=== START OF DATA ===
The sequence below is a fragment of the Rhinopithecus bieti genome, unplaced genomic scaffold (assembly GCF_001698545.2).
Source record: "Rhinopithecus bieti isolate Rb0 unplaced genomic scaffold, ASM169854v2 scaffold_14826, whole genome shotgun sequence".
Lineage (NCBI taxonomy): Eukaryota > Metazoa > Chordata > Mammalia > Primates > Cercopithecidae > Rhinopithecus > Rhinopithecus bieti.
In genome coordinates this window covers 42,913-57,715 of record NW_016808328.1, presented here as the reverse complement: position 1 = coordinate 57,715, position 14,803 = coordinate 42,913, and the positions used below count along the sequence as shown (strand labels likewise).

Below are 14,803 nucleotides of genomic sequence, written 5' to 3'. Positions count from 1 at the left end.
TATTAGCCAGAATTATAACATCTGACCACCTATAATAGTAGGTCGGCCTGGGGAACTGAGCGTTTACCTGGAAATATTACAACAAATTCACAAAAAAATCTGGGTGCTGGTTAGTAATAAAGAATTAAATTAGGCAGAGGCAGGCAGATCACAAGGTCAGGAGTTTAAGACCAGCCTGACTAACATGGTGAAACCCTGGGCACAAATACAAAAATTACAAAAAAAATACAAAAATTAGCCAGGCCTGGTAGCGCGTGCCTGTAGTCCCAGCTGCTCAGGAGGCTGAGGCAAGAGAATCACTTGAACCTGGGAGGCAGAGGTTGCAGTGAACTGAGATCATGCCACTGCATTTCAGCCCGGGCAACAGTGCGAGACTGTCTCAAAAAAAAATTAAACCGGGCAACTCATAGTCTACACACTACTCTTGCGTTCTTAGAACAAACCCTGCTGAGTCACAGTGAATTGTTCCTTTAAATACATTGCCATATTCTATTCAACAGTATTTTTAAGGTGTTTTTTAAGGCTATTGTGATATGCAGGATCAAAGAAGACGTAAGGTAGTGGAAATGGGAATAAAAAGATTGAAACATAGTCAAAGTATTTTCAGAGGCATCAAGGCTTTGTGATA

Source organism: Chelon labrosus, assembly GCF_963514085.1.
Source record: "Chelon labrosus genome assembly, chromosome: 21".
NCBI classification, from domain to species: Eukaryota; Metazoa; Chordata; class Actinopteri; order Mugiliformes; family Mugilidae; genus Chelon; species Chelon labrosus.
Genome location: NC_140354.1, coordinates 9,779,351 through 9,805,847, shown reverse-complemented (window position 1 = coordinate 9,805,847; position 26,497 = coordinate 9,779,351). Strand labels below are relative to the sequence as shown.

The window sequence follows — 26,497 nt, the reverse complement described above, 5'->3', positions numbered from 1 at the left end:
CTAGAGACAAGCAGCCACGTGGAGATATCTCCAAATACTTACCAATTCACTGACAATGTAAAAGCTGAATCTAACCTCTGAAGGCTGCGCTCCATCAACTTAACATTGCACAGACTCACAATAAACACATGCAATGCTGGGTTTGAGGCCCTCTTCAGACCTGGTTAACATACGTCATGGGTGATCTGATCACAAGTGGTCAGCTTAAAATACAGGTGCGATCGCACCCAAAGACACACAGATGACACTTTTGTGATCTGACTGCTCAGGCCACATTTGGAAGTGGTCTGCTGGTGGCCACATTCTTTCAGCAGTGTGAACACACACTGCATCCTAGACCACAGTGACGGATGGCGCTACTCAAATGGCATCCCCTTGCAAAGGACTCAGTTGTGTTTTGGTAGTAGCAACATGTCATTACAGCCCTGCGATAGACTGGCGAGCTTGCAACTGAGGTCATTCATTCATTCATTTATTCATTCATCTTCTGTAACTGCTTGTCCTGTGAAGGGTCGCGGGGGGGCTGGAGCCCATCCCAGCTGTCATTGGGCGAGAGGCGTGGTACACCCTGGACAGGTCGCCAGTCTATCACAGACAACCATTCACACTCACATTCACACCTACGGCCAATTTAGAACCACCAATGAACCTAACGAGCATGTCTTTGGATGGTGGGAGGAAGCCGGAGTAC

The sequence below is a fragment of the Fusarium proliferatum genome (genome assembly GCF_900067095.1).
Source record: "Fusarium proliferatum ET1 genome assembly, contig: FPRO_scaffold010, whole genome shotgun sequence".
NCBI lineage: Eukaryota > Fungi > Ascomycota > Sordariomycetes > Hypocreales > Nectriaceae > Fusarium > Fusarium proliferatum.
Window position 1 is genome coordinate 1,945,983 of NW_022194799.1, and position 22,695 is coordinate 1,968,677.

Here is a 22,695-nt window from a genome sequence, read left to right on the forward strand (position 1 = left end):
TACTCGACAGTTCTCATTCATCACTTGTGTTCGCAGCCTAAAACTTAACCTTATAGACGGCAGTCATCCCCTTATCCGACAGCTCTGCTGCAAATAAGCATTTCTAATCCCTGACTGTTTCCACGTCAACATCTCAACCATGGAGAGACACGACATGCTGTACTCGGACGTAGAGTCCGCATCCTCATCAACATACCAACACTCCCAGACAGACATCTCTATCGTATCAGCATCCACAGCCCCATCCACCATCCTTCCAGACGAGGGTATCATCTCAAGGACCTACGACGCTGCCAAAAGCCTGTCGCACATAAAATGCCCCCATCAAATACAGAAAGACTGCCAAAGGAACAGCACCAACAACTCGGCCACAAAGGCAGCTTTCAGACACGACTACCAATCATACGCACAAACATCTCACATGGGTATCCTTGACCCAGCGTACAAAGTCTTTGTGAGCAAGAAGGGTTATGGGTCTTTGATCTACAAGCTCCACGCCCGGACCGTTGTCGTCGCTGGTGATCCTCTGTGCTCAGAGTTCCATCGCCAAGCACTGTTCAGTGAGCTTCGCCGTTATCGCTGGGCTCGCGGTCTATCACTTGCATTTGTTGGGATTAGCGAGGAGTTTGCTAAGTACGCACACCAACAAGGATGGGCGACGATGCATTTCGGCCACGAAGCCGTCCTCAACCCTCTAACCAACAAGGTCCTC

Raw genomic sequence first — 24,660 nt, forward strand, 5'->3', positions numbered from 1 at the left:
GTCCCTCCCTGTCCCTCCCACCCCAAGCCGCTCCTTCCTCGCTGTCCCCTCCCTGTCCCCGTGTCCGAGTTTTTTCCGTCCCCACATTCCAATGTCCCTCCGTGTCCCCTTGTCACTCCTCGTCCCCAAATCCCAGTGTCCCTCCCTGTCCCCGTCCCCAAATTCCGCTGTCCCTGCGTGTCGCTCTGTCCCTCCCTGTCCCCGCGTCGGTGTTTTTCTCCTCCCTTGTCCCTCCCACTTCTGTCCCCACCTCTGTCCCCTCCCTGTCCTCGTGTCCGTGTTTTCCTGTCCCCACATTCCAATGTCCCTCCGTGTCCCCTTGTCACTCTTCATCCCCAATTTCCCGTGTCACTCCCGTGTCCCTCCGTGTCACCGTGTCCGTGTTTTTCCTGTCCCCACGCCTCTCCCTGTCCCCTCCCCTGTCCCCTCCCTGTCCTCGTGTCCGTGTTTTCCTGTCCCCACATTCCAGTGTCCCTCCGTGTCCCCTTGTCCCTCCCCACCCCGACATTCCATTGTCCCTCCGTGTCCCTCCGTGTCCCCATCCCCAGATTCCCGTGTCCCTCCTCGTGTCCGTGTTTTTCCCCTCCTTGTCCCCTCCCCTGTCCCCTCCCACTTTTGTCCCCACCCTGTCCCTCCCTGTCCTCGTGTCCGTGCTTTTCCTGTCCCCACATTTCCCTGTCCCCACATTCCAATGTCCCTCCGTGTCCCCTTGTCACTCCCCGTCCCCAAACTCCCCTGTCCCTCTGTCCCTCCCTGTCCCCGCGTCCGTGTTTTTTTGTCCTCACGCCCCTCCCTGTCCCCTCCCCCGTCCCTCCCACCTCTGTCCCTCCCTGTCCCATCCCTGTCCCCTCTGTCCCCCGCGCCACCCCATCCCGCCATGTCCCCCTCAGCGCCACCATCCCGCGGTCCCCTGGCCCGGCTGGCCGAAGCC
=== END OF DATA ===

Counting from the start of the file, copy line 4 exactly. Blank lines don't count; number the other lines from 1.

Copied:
In genome coordinates this window covers 42,913-57,715 of record NW_016808328.1, presented here as the reverse complement: position 1 = coordinate 57,715, position 14,803 = coordinate 42,913, and the positions used below count along the sequence as shown (strand labels likewise).